The U.S. construction industry experienced thousands of fatalities and hundreds of thousands of non-fatal injuries in the past five years (USDOL, 2021). These staggering numbers draw attention to the critical need for a better understanding of safety and safety recognition on construction worksites.  Prior researchers have aimed to reduce death and fatalities by using VR platforms for safety training (Le et al., 2015; Schwebel, 2016). While VR can support learners in identifying certain construction safety violations and hazards (Sacks et al., 2013), this does not automatically translate to safer practices. Workers often know safety regulations, but do not follow them because of perceived convenience or time-savings. When they eventually witness or sustain an injury, the experience creates a deep and long-lasting lesson learned (Hallowell, 2010). Therefore, unlike prior VR studies that focused only on hazard recognition, this work examines the emotional responses during experiential learning.

Dr. Logan Perry & Dr. Jessica Deters Civil and Environmental Engineering, Mechanical Engineering

Preparedness of Mid-Career Engineers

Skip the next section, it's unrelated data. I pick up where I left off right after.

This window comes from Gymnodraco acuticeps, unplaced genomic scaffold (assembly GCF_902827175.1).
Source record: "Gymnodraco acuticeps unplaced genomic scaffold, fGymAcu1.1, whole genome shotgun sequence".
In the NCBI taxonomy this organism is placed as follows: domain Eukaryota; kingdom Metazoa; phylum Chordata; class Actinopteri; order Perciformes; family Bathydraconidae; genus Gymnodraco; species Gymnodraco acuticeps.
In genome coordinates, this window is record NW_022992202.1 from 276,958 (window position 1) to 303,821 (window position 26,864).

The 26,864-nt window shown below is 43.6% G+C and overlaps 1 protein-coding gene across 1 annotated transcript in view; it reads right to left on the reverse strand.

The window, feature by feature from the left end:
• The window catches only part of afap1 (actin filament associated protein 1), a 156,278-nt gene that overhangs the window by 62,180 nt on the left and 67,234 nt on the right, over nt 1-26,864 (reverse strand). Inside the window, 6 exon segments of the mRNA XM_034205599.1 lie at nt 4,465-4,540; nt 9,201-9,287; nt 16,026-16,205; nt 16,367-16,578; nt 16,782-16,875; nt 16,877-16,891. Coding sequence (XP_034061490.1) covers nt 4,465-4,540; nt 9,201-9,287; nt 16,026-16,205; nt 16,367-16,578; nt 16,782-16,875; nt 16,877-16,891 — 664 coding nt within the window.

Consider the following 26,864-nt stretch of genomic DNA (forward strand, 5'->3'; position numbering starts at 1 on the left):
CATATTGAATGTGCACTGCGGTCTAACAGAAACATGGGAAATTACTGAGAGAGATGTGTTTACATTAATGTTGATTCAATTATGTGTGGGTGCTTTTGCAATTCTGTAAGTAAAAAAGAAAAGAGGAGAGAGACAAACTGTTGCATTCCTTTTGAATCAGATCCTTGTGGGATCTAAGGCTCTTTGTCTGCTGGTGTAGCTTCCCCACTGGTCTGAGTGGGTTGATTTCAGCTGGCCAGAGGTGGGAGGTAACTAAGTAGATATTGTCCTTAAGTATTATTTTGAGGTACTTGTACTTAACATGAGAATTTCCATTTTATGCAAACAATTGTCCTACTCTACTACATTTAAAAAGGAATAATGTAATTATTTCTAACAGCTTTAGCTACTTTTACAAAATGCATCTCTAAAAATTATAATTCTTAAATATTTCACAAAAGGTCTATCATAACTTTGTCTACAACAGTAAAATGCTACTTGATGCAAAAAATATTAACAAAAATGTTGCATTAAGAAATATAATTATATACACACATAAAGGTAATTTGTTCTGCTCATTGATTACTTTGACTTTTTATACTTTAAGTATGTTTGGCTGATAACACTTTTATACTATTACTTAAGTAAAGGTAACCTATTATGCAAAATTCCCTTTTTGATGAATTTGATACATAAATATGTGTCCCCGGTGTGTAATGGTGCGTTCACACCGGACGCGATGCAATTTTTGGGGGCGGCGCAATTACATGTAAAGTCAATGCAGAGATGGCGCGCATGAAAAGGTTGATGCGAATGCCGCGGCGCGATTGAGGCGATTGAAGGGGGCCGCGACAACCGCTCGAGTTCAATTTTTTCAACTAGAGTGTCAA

A core component of ABET’s student outcomes is the ability for engineering students to be lifelong learners, or learners that can continually acquire and apply new knowledge beyond their time in a formal education setting (ABET, 2022). Lifelong learning is critical for the workplace, where engineering graduates must continue their learning journey in a real-world environment (Martinez-Mediano & Lord, 2012). Moreover, as engineering graduates progress through their careers, many make the transition from technical engineering roles to management roles; a transition that requires a different set of skills. But how prepared are students for this lifelong learning throughout the trajectory of their careers? While current research tends to focus on preparedness in terms of employability immediately after graduation (Ford et al., 2019; Winberg et al., 2020), few studies evaluate preparedness on a long-term scale. As such, this study will focus on perceptions of preparedness of early- to mid-career engineers with the following foci: (1) the challenges they face when transitioning from technical to management-focused roles, (2) the gaps they perceive in their readiness for management roles, and (3) how demographic factors like gender and race impact their experience transitioning into management positions.